A few years ago Fiorentina went bankrupt. They folded. Some new owners sunk some cash into a new club Fiorentina Viola and got things rolling in the Serie C-2 in Italy. As things things go, this was due to the league ruling they didn't need a start things off in the Serie D. The new team got promoted to Serie C-1 and then were able to buy a spot in the Serie B. They're back in the Serie A now and back to being just plain old Fiorentina after buying the rights to the old name and colors. So it's ironic that what should've been a warning to other Italian clubs, to keep their financial house in order or they'll go belly up, wasn't heeded. Both Napoli and Ancona were recently denied licenses by the Italian Football Federation to play in the Serie B (the 2nd division) for the season that starts Sept 12th. Surely these clubs realized that they were smaller and less stories than Fiorentina. If they weren't going to be able to meet the financial requirements, the federation wasn't going to give them a license. This is good news for Bari and Pescara since despite relegation they can play in the Serie B again this year. The question remains as to what the the Italian federation, FIGC, will do about the big clubs. They have yet to due much to punish them for falling short of their financial responsibilities. Lazio seems to have been granted a license again for the year despite serious questions over whether or not the club has the finances to make it through the upcoming season. Parma, Lazio, and Roma are all clubs that are barely any better off financially than Ancona and Napoli were. The federation needs to do something before they too go the way of Fiorentina.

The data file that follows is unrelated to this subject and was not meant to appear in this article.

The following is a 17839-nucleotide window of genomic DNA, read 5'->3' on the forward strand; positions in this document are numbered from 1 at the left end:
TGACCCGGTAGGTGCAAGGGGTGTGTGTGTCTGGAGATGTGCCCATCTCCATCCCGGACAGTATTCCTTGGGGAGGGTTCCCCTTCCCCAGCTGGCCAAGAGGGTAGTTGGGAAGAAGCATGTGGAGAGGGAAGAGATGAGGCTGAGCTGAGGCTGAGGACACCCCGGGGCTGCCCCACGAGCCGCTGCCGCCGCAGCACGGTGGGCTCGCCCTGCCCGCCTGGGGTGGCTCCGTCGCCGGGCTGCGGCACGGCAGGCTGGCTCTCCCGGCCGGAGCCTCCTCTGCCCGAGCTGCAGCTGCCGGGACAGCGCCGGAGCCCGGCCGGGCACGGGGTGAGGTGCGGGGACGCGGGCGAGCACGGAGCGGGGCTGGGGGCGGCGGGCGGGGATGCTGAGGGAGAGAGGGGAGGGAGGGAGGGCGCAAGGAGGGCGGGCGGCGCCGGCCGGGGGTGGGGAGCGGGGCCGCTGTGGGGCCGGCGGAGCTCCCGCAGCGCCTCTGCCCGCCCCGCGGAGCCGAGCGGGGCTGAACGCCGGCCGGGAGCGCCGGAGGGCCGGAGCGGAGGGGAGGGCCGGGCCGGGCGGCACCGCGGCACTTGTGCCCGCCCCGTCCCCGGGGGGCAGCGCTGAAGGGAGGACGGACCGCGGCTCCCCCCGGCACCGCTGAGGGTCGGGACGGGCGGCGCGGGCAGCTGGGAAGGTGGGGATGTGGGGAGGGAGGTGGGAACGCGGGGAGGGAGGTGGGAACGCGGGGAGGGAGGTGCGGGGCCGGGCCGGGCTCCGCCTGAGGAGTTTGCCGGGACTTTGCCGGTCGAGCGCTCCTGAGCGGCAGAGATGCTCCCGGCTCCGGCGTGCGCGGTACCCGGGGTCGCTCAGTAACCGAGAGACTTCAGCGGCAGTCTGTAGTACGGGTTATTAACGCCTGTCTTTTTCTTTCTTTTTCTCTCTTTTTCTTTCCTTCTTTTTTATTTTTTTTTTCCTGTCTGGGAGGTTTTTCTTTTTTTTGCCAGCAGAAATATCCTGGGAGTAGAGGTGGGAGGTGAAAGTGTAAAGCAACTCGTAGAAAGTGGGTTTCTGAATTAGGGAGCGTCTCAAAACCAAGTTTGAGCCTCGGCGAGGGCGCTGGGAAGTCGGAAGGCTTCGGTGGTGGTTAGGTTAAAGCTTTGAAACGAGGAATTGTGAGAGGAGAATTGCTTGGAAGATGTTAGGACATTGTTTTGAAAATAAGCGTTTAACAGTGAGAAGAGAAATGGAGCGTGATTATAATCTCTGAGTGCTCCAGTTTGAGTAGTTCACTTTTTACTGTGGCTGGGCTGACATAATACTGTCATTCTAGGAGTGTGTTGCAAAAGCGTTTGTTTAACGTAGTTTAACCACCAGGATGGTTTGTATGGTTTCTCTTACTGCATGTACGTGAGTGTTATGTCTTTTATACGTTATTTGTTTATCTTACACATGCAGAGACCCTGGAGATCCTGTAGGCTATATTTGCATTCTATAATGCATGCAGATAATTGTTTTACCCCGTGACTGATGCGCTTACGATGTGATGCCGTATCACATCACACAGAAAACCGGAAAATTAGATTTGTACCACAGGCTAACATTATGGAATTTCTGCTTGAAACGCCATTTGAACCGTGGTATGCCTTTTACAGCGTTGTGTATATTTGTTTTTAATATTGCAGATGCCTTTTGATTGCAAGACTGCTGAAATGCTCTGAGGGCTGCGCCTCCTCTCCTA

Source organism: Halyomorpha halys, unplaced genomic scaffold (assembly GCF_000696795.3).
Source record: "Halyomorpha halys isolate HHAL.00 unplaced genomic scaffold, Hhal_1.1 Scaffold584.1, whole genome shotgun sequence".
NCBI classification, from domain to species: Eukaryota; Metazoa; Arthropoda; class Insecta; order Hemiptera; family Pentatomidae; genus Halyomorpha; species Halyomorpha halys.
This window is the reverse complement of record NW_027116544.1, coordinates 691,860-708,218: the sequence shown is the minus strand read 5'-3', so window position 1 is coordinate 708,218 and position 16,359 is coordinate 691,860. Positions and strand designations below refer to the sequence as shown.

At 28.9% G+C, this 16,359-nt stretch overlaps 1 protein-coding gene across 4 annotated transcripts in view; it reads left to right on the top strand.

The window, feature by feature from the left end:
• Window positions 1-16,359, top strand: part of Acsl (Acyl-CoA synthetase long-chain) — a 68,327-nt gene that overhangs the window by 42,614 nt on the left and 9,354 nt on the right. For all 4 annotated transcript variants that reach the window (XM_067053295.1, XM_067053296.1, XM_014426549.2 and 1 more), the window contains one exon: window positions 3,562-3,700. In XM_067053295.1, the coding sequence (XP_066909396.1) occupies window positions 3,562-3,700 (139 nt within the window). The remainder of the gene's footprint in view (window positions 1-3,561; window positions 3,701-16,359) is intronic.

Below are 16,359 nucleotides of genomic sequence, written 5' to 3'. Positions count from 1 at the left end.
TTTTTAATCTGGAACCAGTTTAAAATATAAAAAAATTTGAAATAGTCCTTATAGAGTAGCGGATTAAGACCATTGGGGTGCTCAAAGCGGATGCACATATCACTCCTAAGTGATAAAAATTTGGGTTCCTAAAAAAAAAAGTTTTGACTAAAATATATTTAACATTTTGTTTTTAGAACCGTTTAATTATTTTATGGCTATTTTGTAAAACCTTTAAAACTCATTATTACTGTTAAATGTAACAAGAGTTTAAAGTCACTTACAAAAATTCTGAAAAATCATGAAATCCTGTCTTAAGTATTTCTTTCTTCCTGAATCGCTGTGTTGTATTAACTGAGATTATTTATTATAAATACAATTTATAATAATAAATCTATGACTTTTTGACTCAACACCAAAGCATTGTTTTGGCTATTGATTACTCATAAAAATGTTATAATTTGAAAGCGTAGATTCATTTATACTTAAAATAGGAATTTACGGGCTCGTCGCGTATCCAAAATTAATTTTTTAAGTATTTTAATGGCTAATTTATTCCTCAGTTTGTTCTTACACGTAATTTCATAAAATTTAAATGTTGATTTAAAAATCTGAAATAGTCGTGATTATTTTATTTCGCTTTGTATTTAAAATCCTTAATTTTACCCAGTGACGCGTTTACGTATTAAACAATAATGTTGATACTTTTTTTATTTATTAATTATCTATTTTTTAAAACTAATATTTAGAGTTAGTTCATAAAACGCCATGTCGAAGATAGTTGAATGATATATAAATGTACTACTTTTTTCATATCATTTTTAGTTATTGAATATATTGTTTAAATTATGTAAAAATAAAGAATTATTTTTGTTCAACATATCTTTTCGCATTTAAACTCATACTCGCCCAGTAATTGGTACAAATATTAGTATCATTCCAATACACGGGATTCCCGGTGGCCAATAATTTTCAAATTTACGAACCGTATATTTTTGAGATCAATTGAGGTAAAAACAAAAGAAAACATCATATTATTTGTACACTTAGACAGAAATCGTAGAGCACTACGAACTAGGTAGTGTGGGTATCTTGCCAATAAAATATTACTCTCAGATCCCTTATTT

Thursday, August 12, 2004
Tuesday, August 10, 2004
Recently the start to the Serie B, the 2nd division in Italy, was delayed until September 12th [http://www.channel4.com/sport/football_italia/aug9h.html]. It seems that the authorities in charge of these things are starting to acknowledge that the betting scandals that emerged last spring are not isolated incidents. So far it looks like 33 individuals and 12 clubs have been named as being defendants in the investigation. It'll be interesting how these things shake out with some clubs like Siena having several players and directors looking to have taken part of this. Siena narrowly avoided relegation from the top flight to Serie B last year. And with Gaucci and Perguia's lawsuit still pending, one has to wonder how this may add ammo to his claims that Perguia shouldn't have been relegated. In short, Gaucci's suit alleges that several clubs did not meet the league's financial requirements and therefore should've been relegated [http://www.channel4.com/sport/football_italia/jun26j.html]. While many people view Gaucci as a wacko who's pullin' yet another stunt, the man does have a legimate point in this case. Even if the courts don't side with him, it's painfully obvious that between the betting scandal and the loopholes in the rules that seem to favor the big clubs that Italian football needs a big clearout and some new blood brought in. It's sad to see what was once considered the best league in the world not that long ago becoming better known for it's scandals off the field than what happens on it.
Posted by Allen at 8/10/2004